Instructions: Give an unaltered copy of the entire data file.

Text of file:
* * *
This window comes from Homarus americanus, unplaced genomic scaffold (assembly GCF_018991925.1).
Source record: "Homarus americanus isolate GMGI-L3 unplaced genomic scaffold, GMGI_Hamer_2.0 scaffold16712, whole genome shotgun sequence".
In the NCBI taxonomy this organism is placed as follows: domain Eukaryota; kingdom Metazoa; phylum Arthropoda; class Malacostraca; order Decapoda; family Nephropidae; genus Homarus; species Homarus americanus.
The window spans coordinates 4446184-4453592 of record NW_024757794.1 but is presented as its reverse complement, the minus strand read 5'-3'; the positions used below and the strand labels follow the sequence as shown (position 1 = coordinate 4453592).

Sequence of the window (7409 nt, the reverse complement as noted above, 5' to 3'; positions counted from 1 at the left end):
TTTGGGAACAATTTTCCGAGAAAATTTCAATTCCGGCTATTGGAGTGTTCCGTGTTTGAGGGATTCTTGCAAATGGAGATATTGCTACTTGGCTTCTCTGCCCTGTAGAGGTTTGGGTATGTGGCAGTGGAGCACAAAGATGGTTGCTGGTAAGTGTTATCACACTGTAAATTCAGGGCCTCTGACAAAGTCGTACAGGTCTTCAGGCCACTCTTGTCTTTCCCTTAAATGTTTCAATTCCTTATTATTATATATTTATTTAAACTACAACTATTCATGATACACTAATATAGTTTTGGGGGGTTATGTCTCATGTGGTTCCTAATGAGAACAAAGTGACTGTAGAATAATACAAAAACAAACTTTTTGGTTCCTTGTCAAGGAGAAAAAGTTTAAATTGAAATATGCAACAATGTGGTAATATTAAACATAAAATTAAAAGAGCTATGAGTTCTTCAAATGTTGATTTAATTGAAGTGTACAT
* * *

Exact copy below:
This window comes from Homarus americanus, unplaced genomic scaffold (assembly GCF_018991925.1).
Source record: "Homarus americanus isolate GMGI-L3 unplaced genomic scaffold, GMGI_Hamer_2.0 scaffold16712, whole genome shotgun sequence".
In the NCBI taxonomy this organism is placed as follows: domain Eukaryota; kingdom Metazoa; phylum Arthropoda; class Malacostraca; order Decapoda; family Nephropidae; genus Homarus; species Homarus americanus.
The window spans coordinates 4446184-4453592 of record NW_024757794.1 but is presented as its reverse complement, the minus strand read 5'-3'; the positions used below and the strand labels follow the sequence as shown (position 1 = coordinate 4453592).

Sequence of the window (7409 nt, the reverse complement as noted above, 5' to 3'; positions counted from 1 at the left end):
TTTGGGAACAATTTTCCGAGAAAATTTCAATTCCGGCTATTGGAGTGTTCCGTGTTTGAGGGATTCTTGCAAATGGAGATATTGCTACTTGGCTTCTCTGCCCTGTAGAGGTTTGGGTATGTGGCAGTGGAGCACAAAGATGGTTGCTGGTAAGTGTTATCACACTGTAAATTCAGGGCCTCTGACAAAGTCGTACAGGTCTTCAGGCCACTCTTGTCTTTCCCTTAAATGTTTCAATTCCTTATTATTATATATTTATTTAAACTACAACTATTCATGATACACTAATATAGTTTTGGGGGGTTATGTCTCATGTGGTTCCTAATGAGAACAAAGTGACTGTAGAATAATACAAAAACAAACTTTTTGGTTCCTTGTCAAGGAGAAAAAGTTTAAATTGAAATATGCAACAATGTGGTAATATTAAACATAAAATTAAAAGAGCTATGAGTTCTTCAAATGTTGATTTAATTGAAGTGTACAT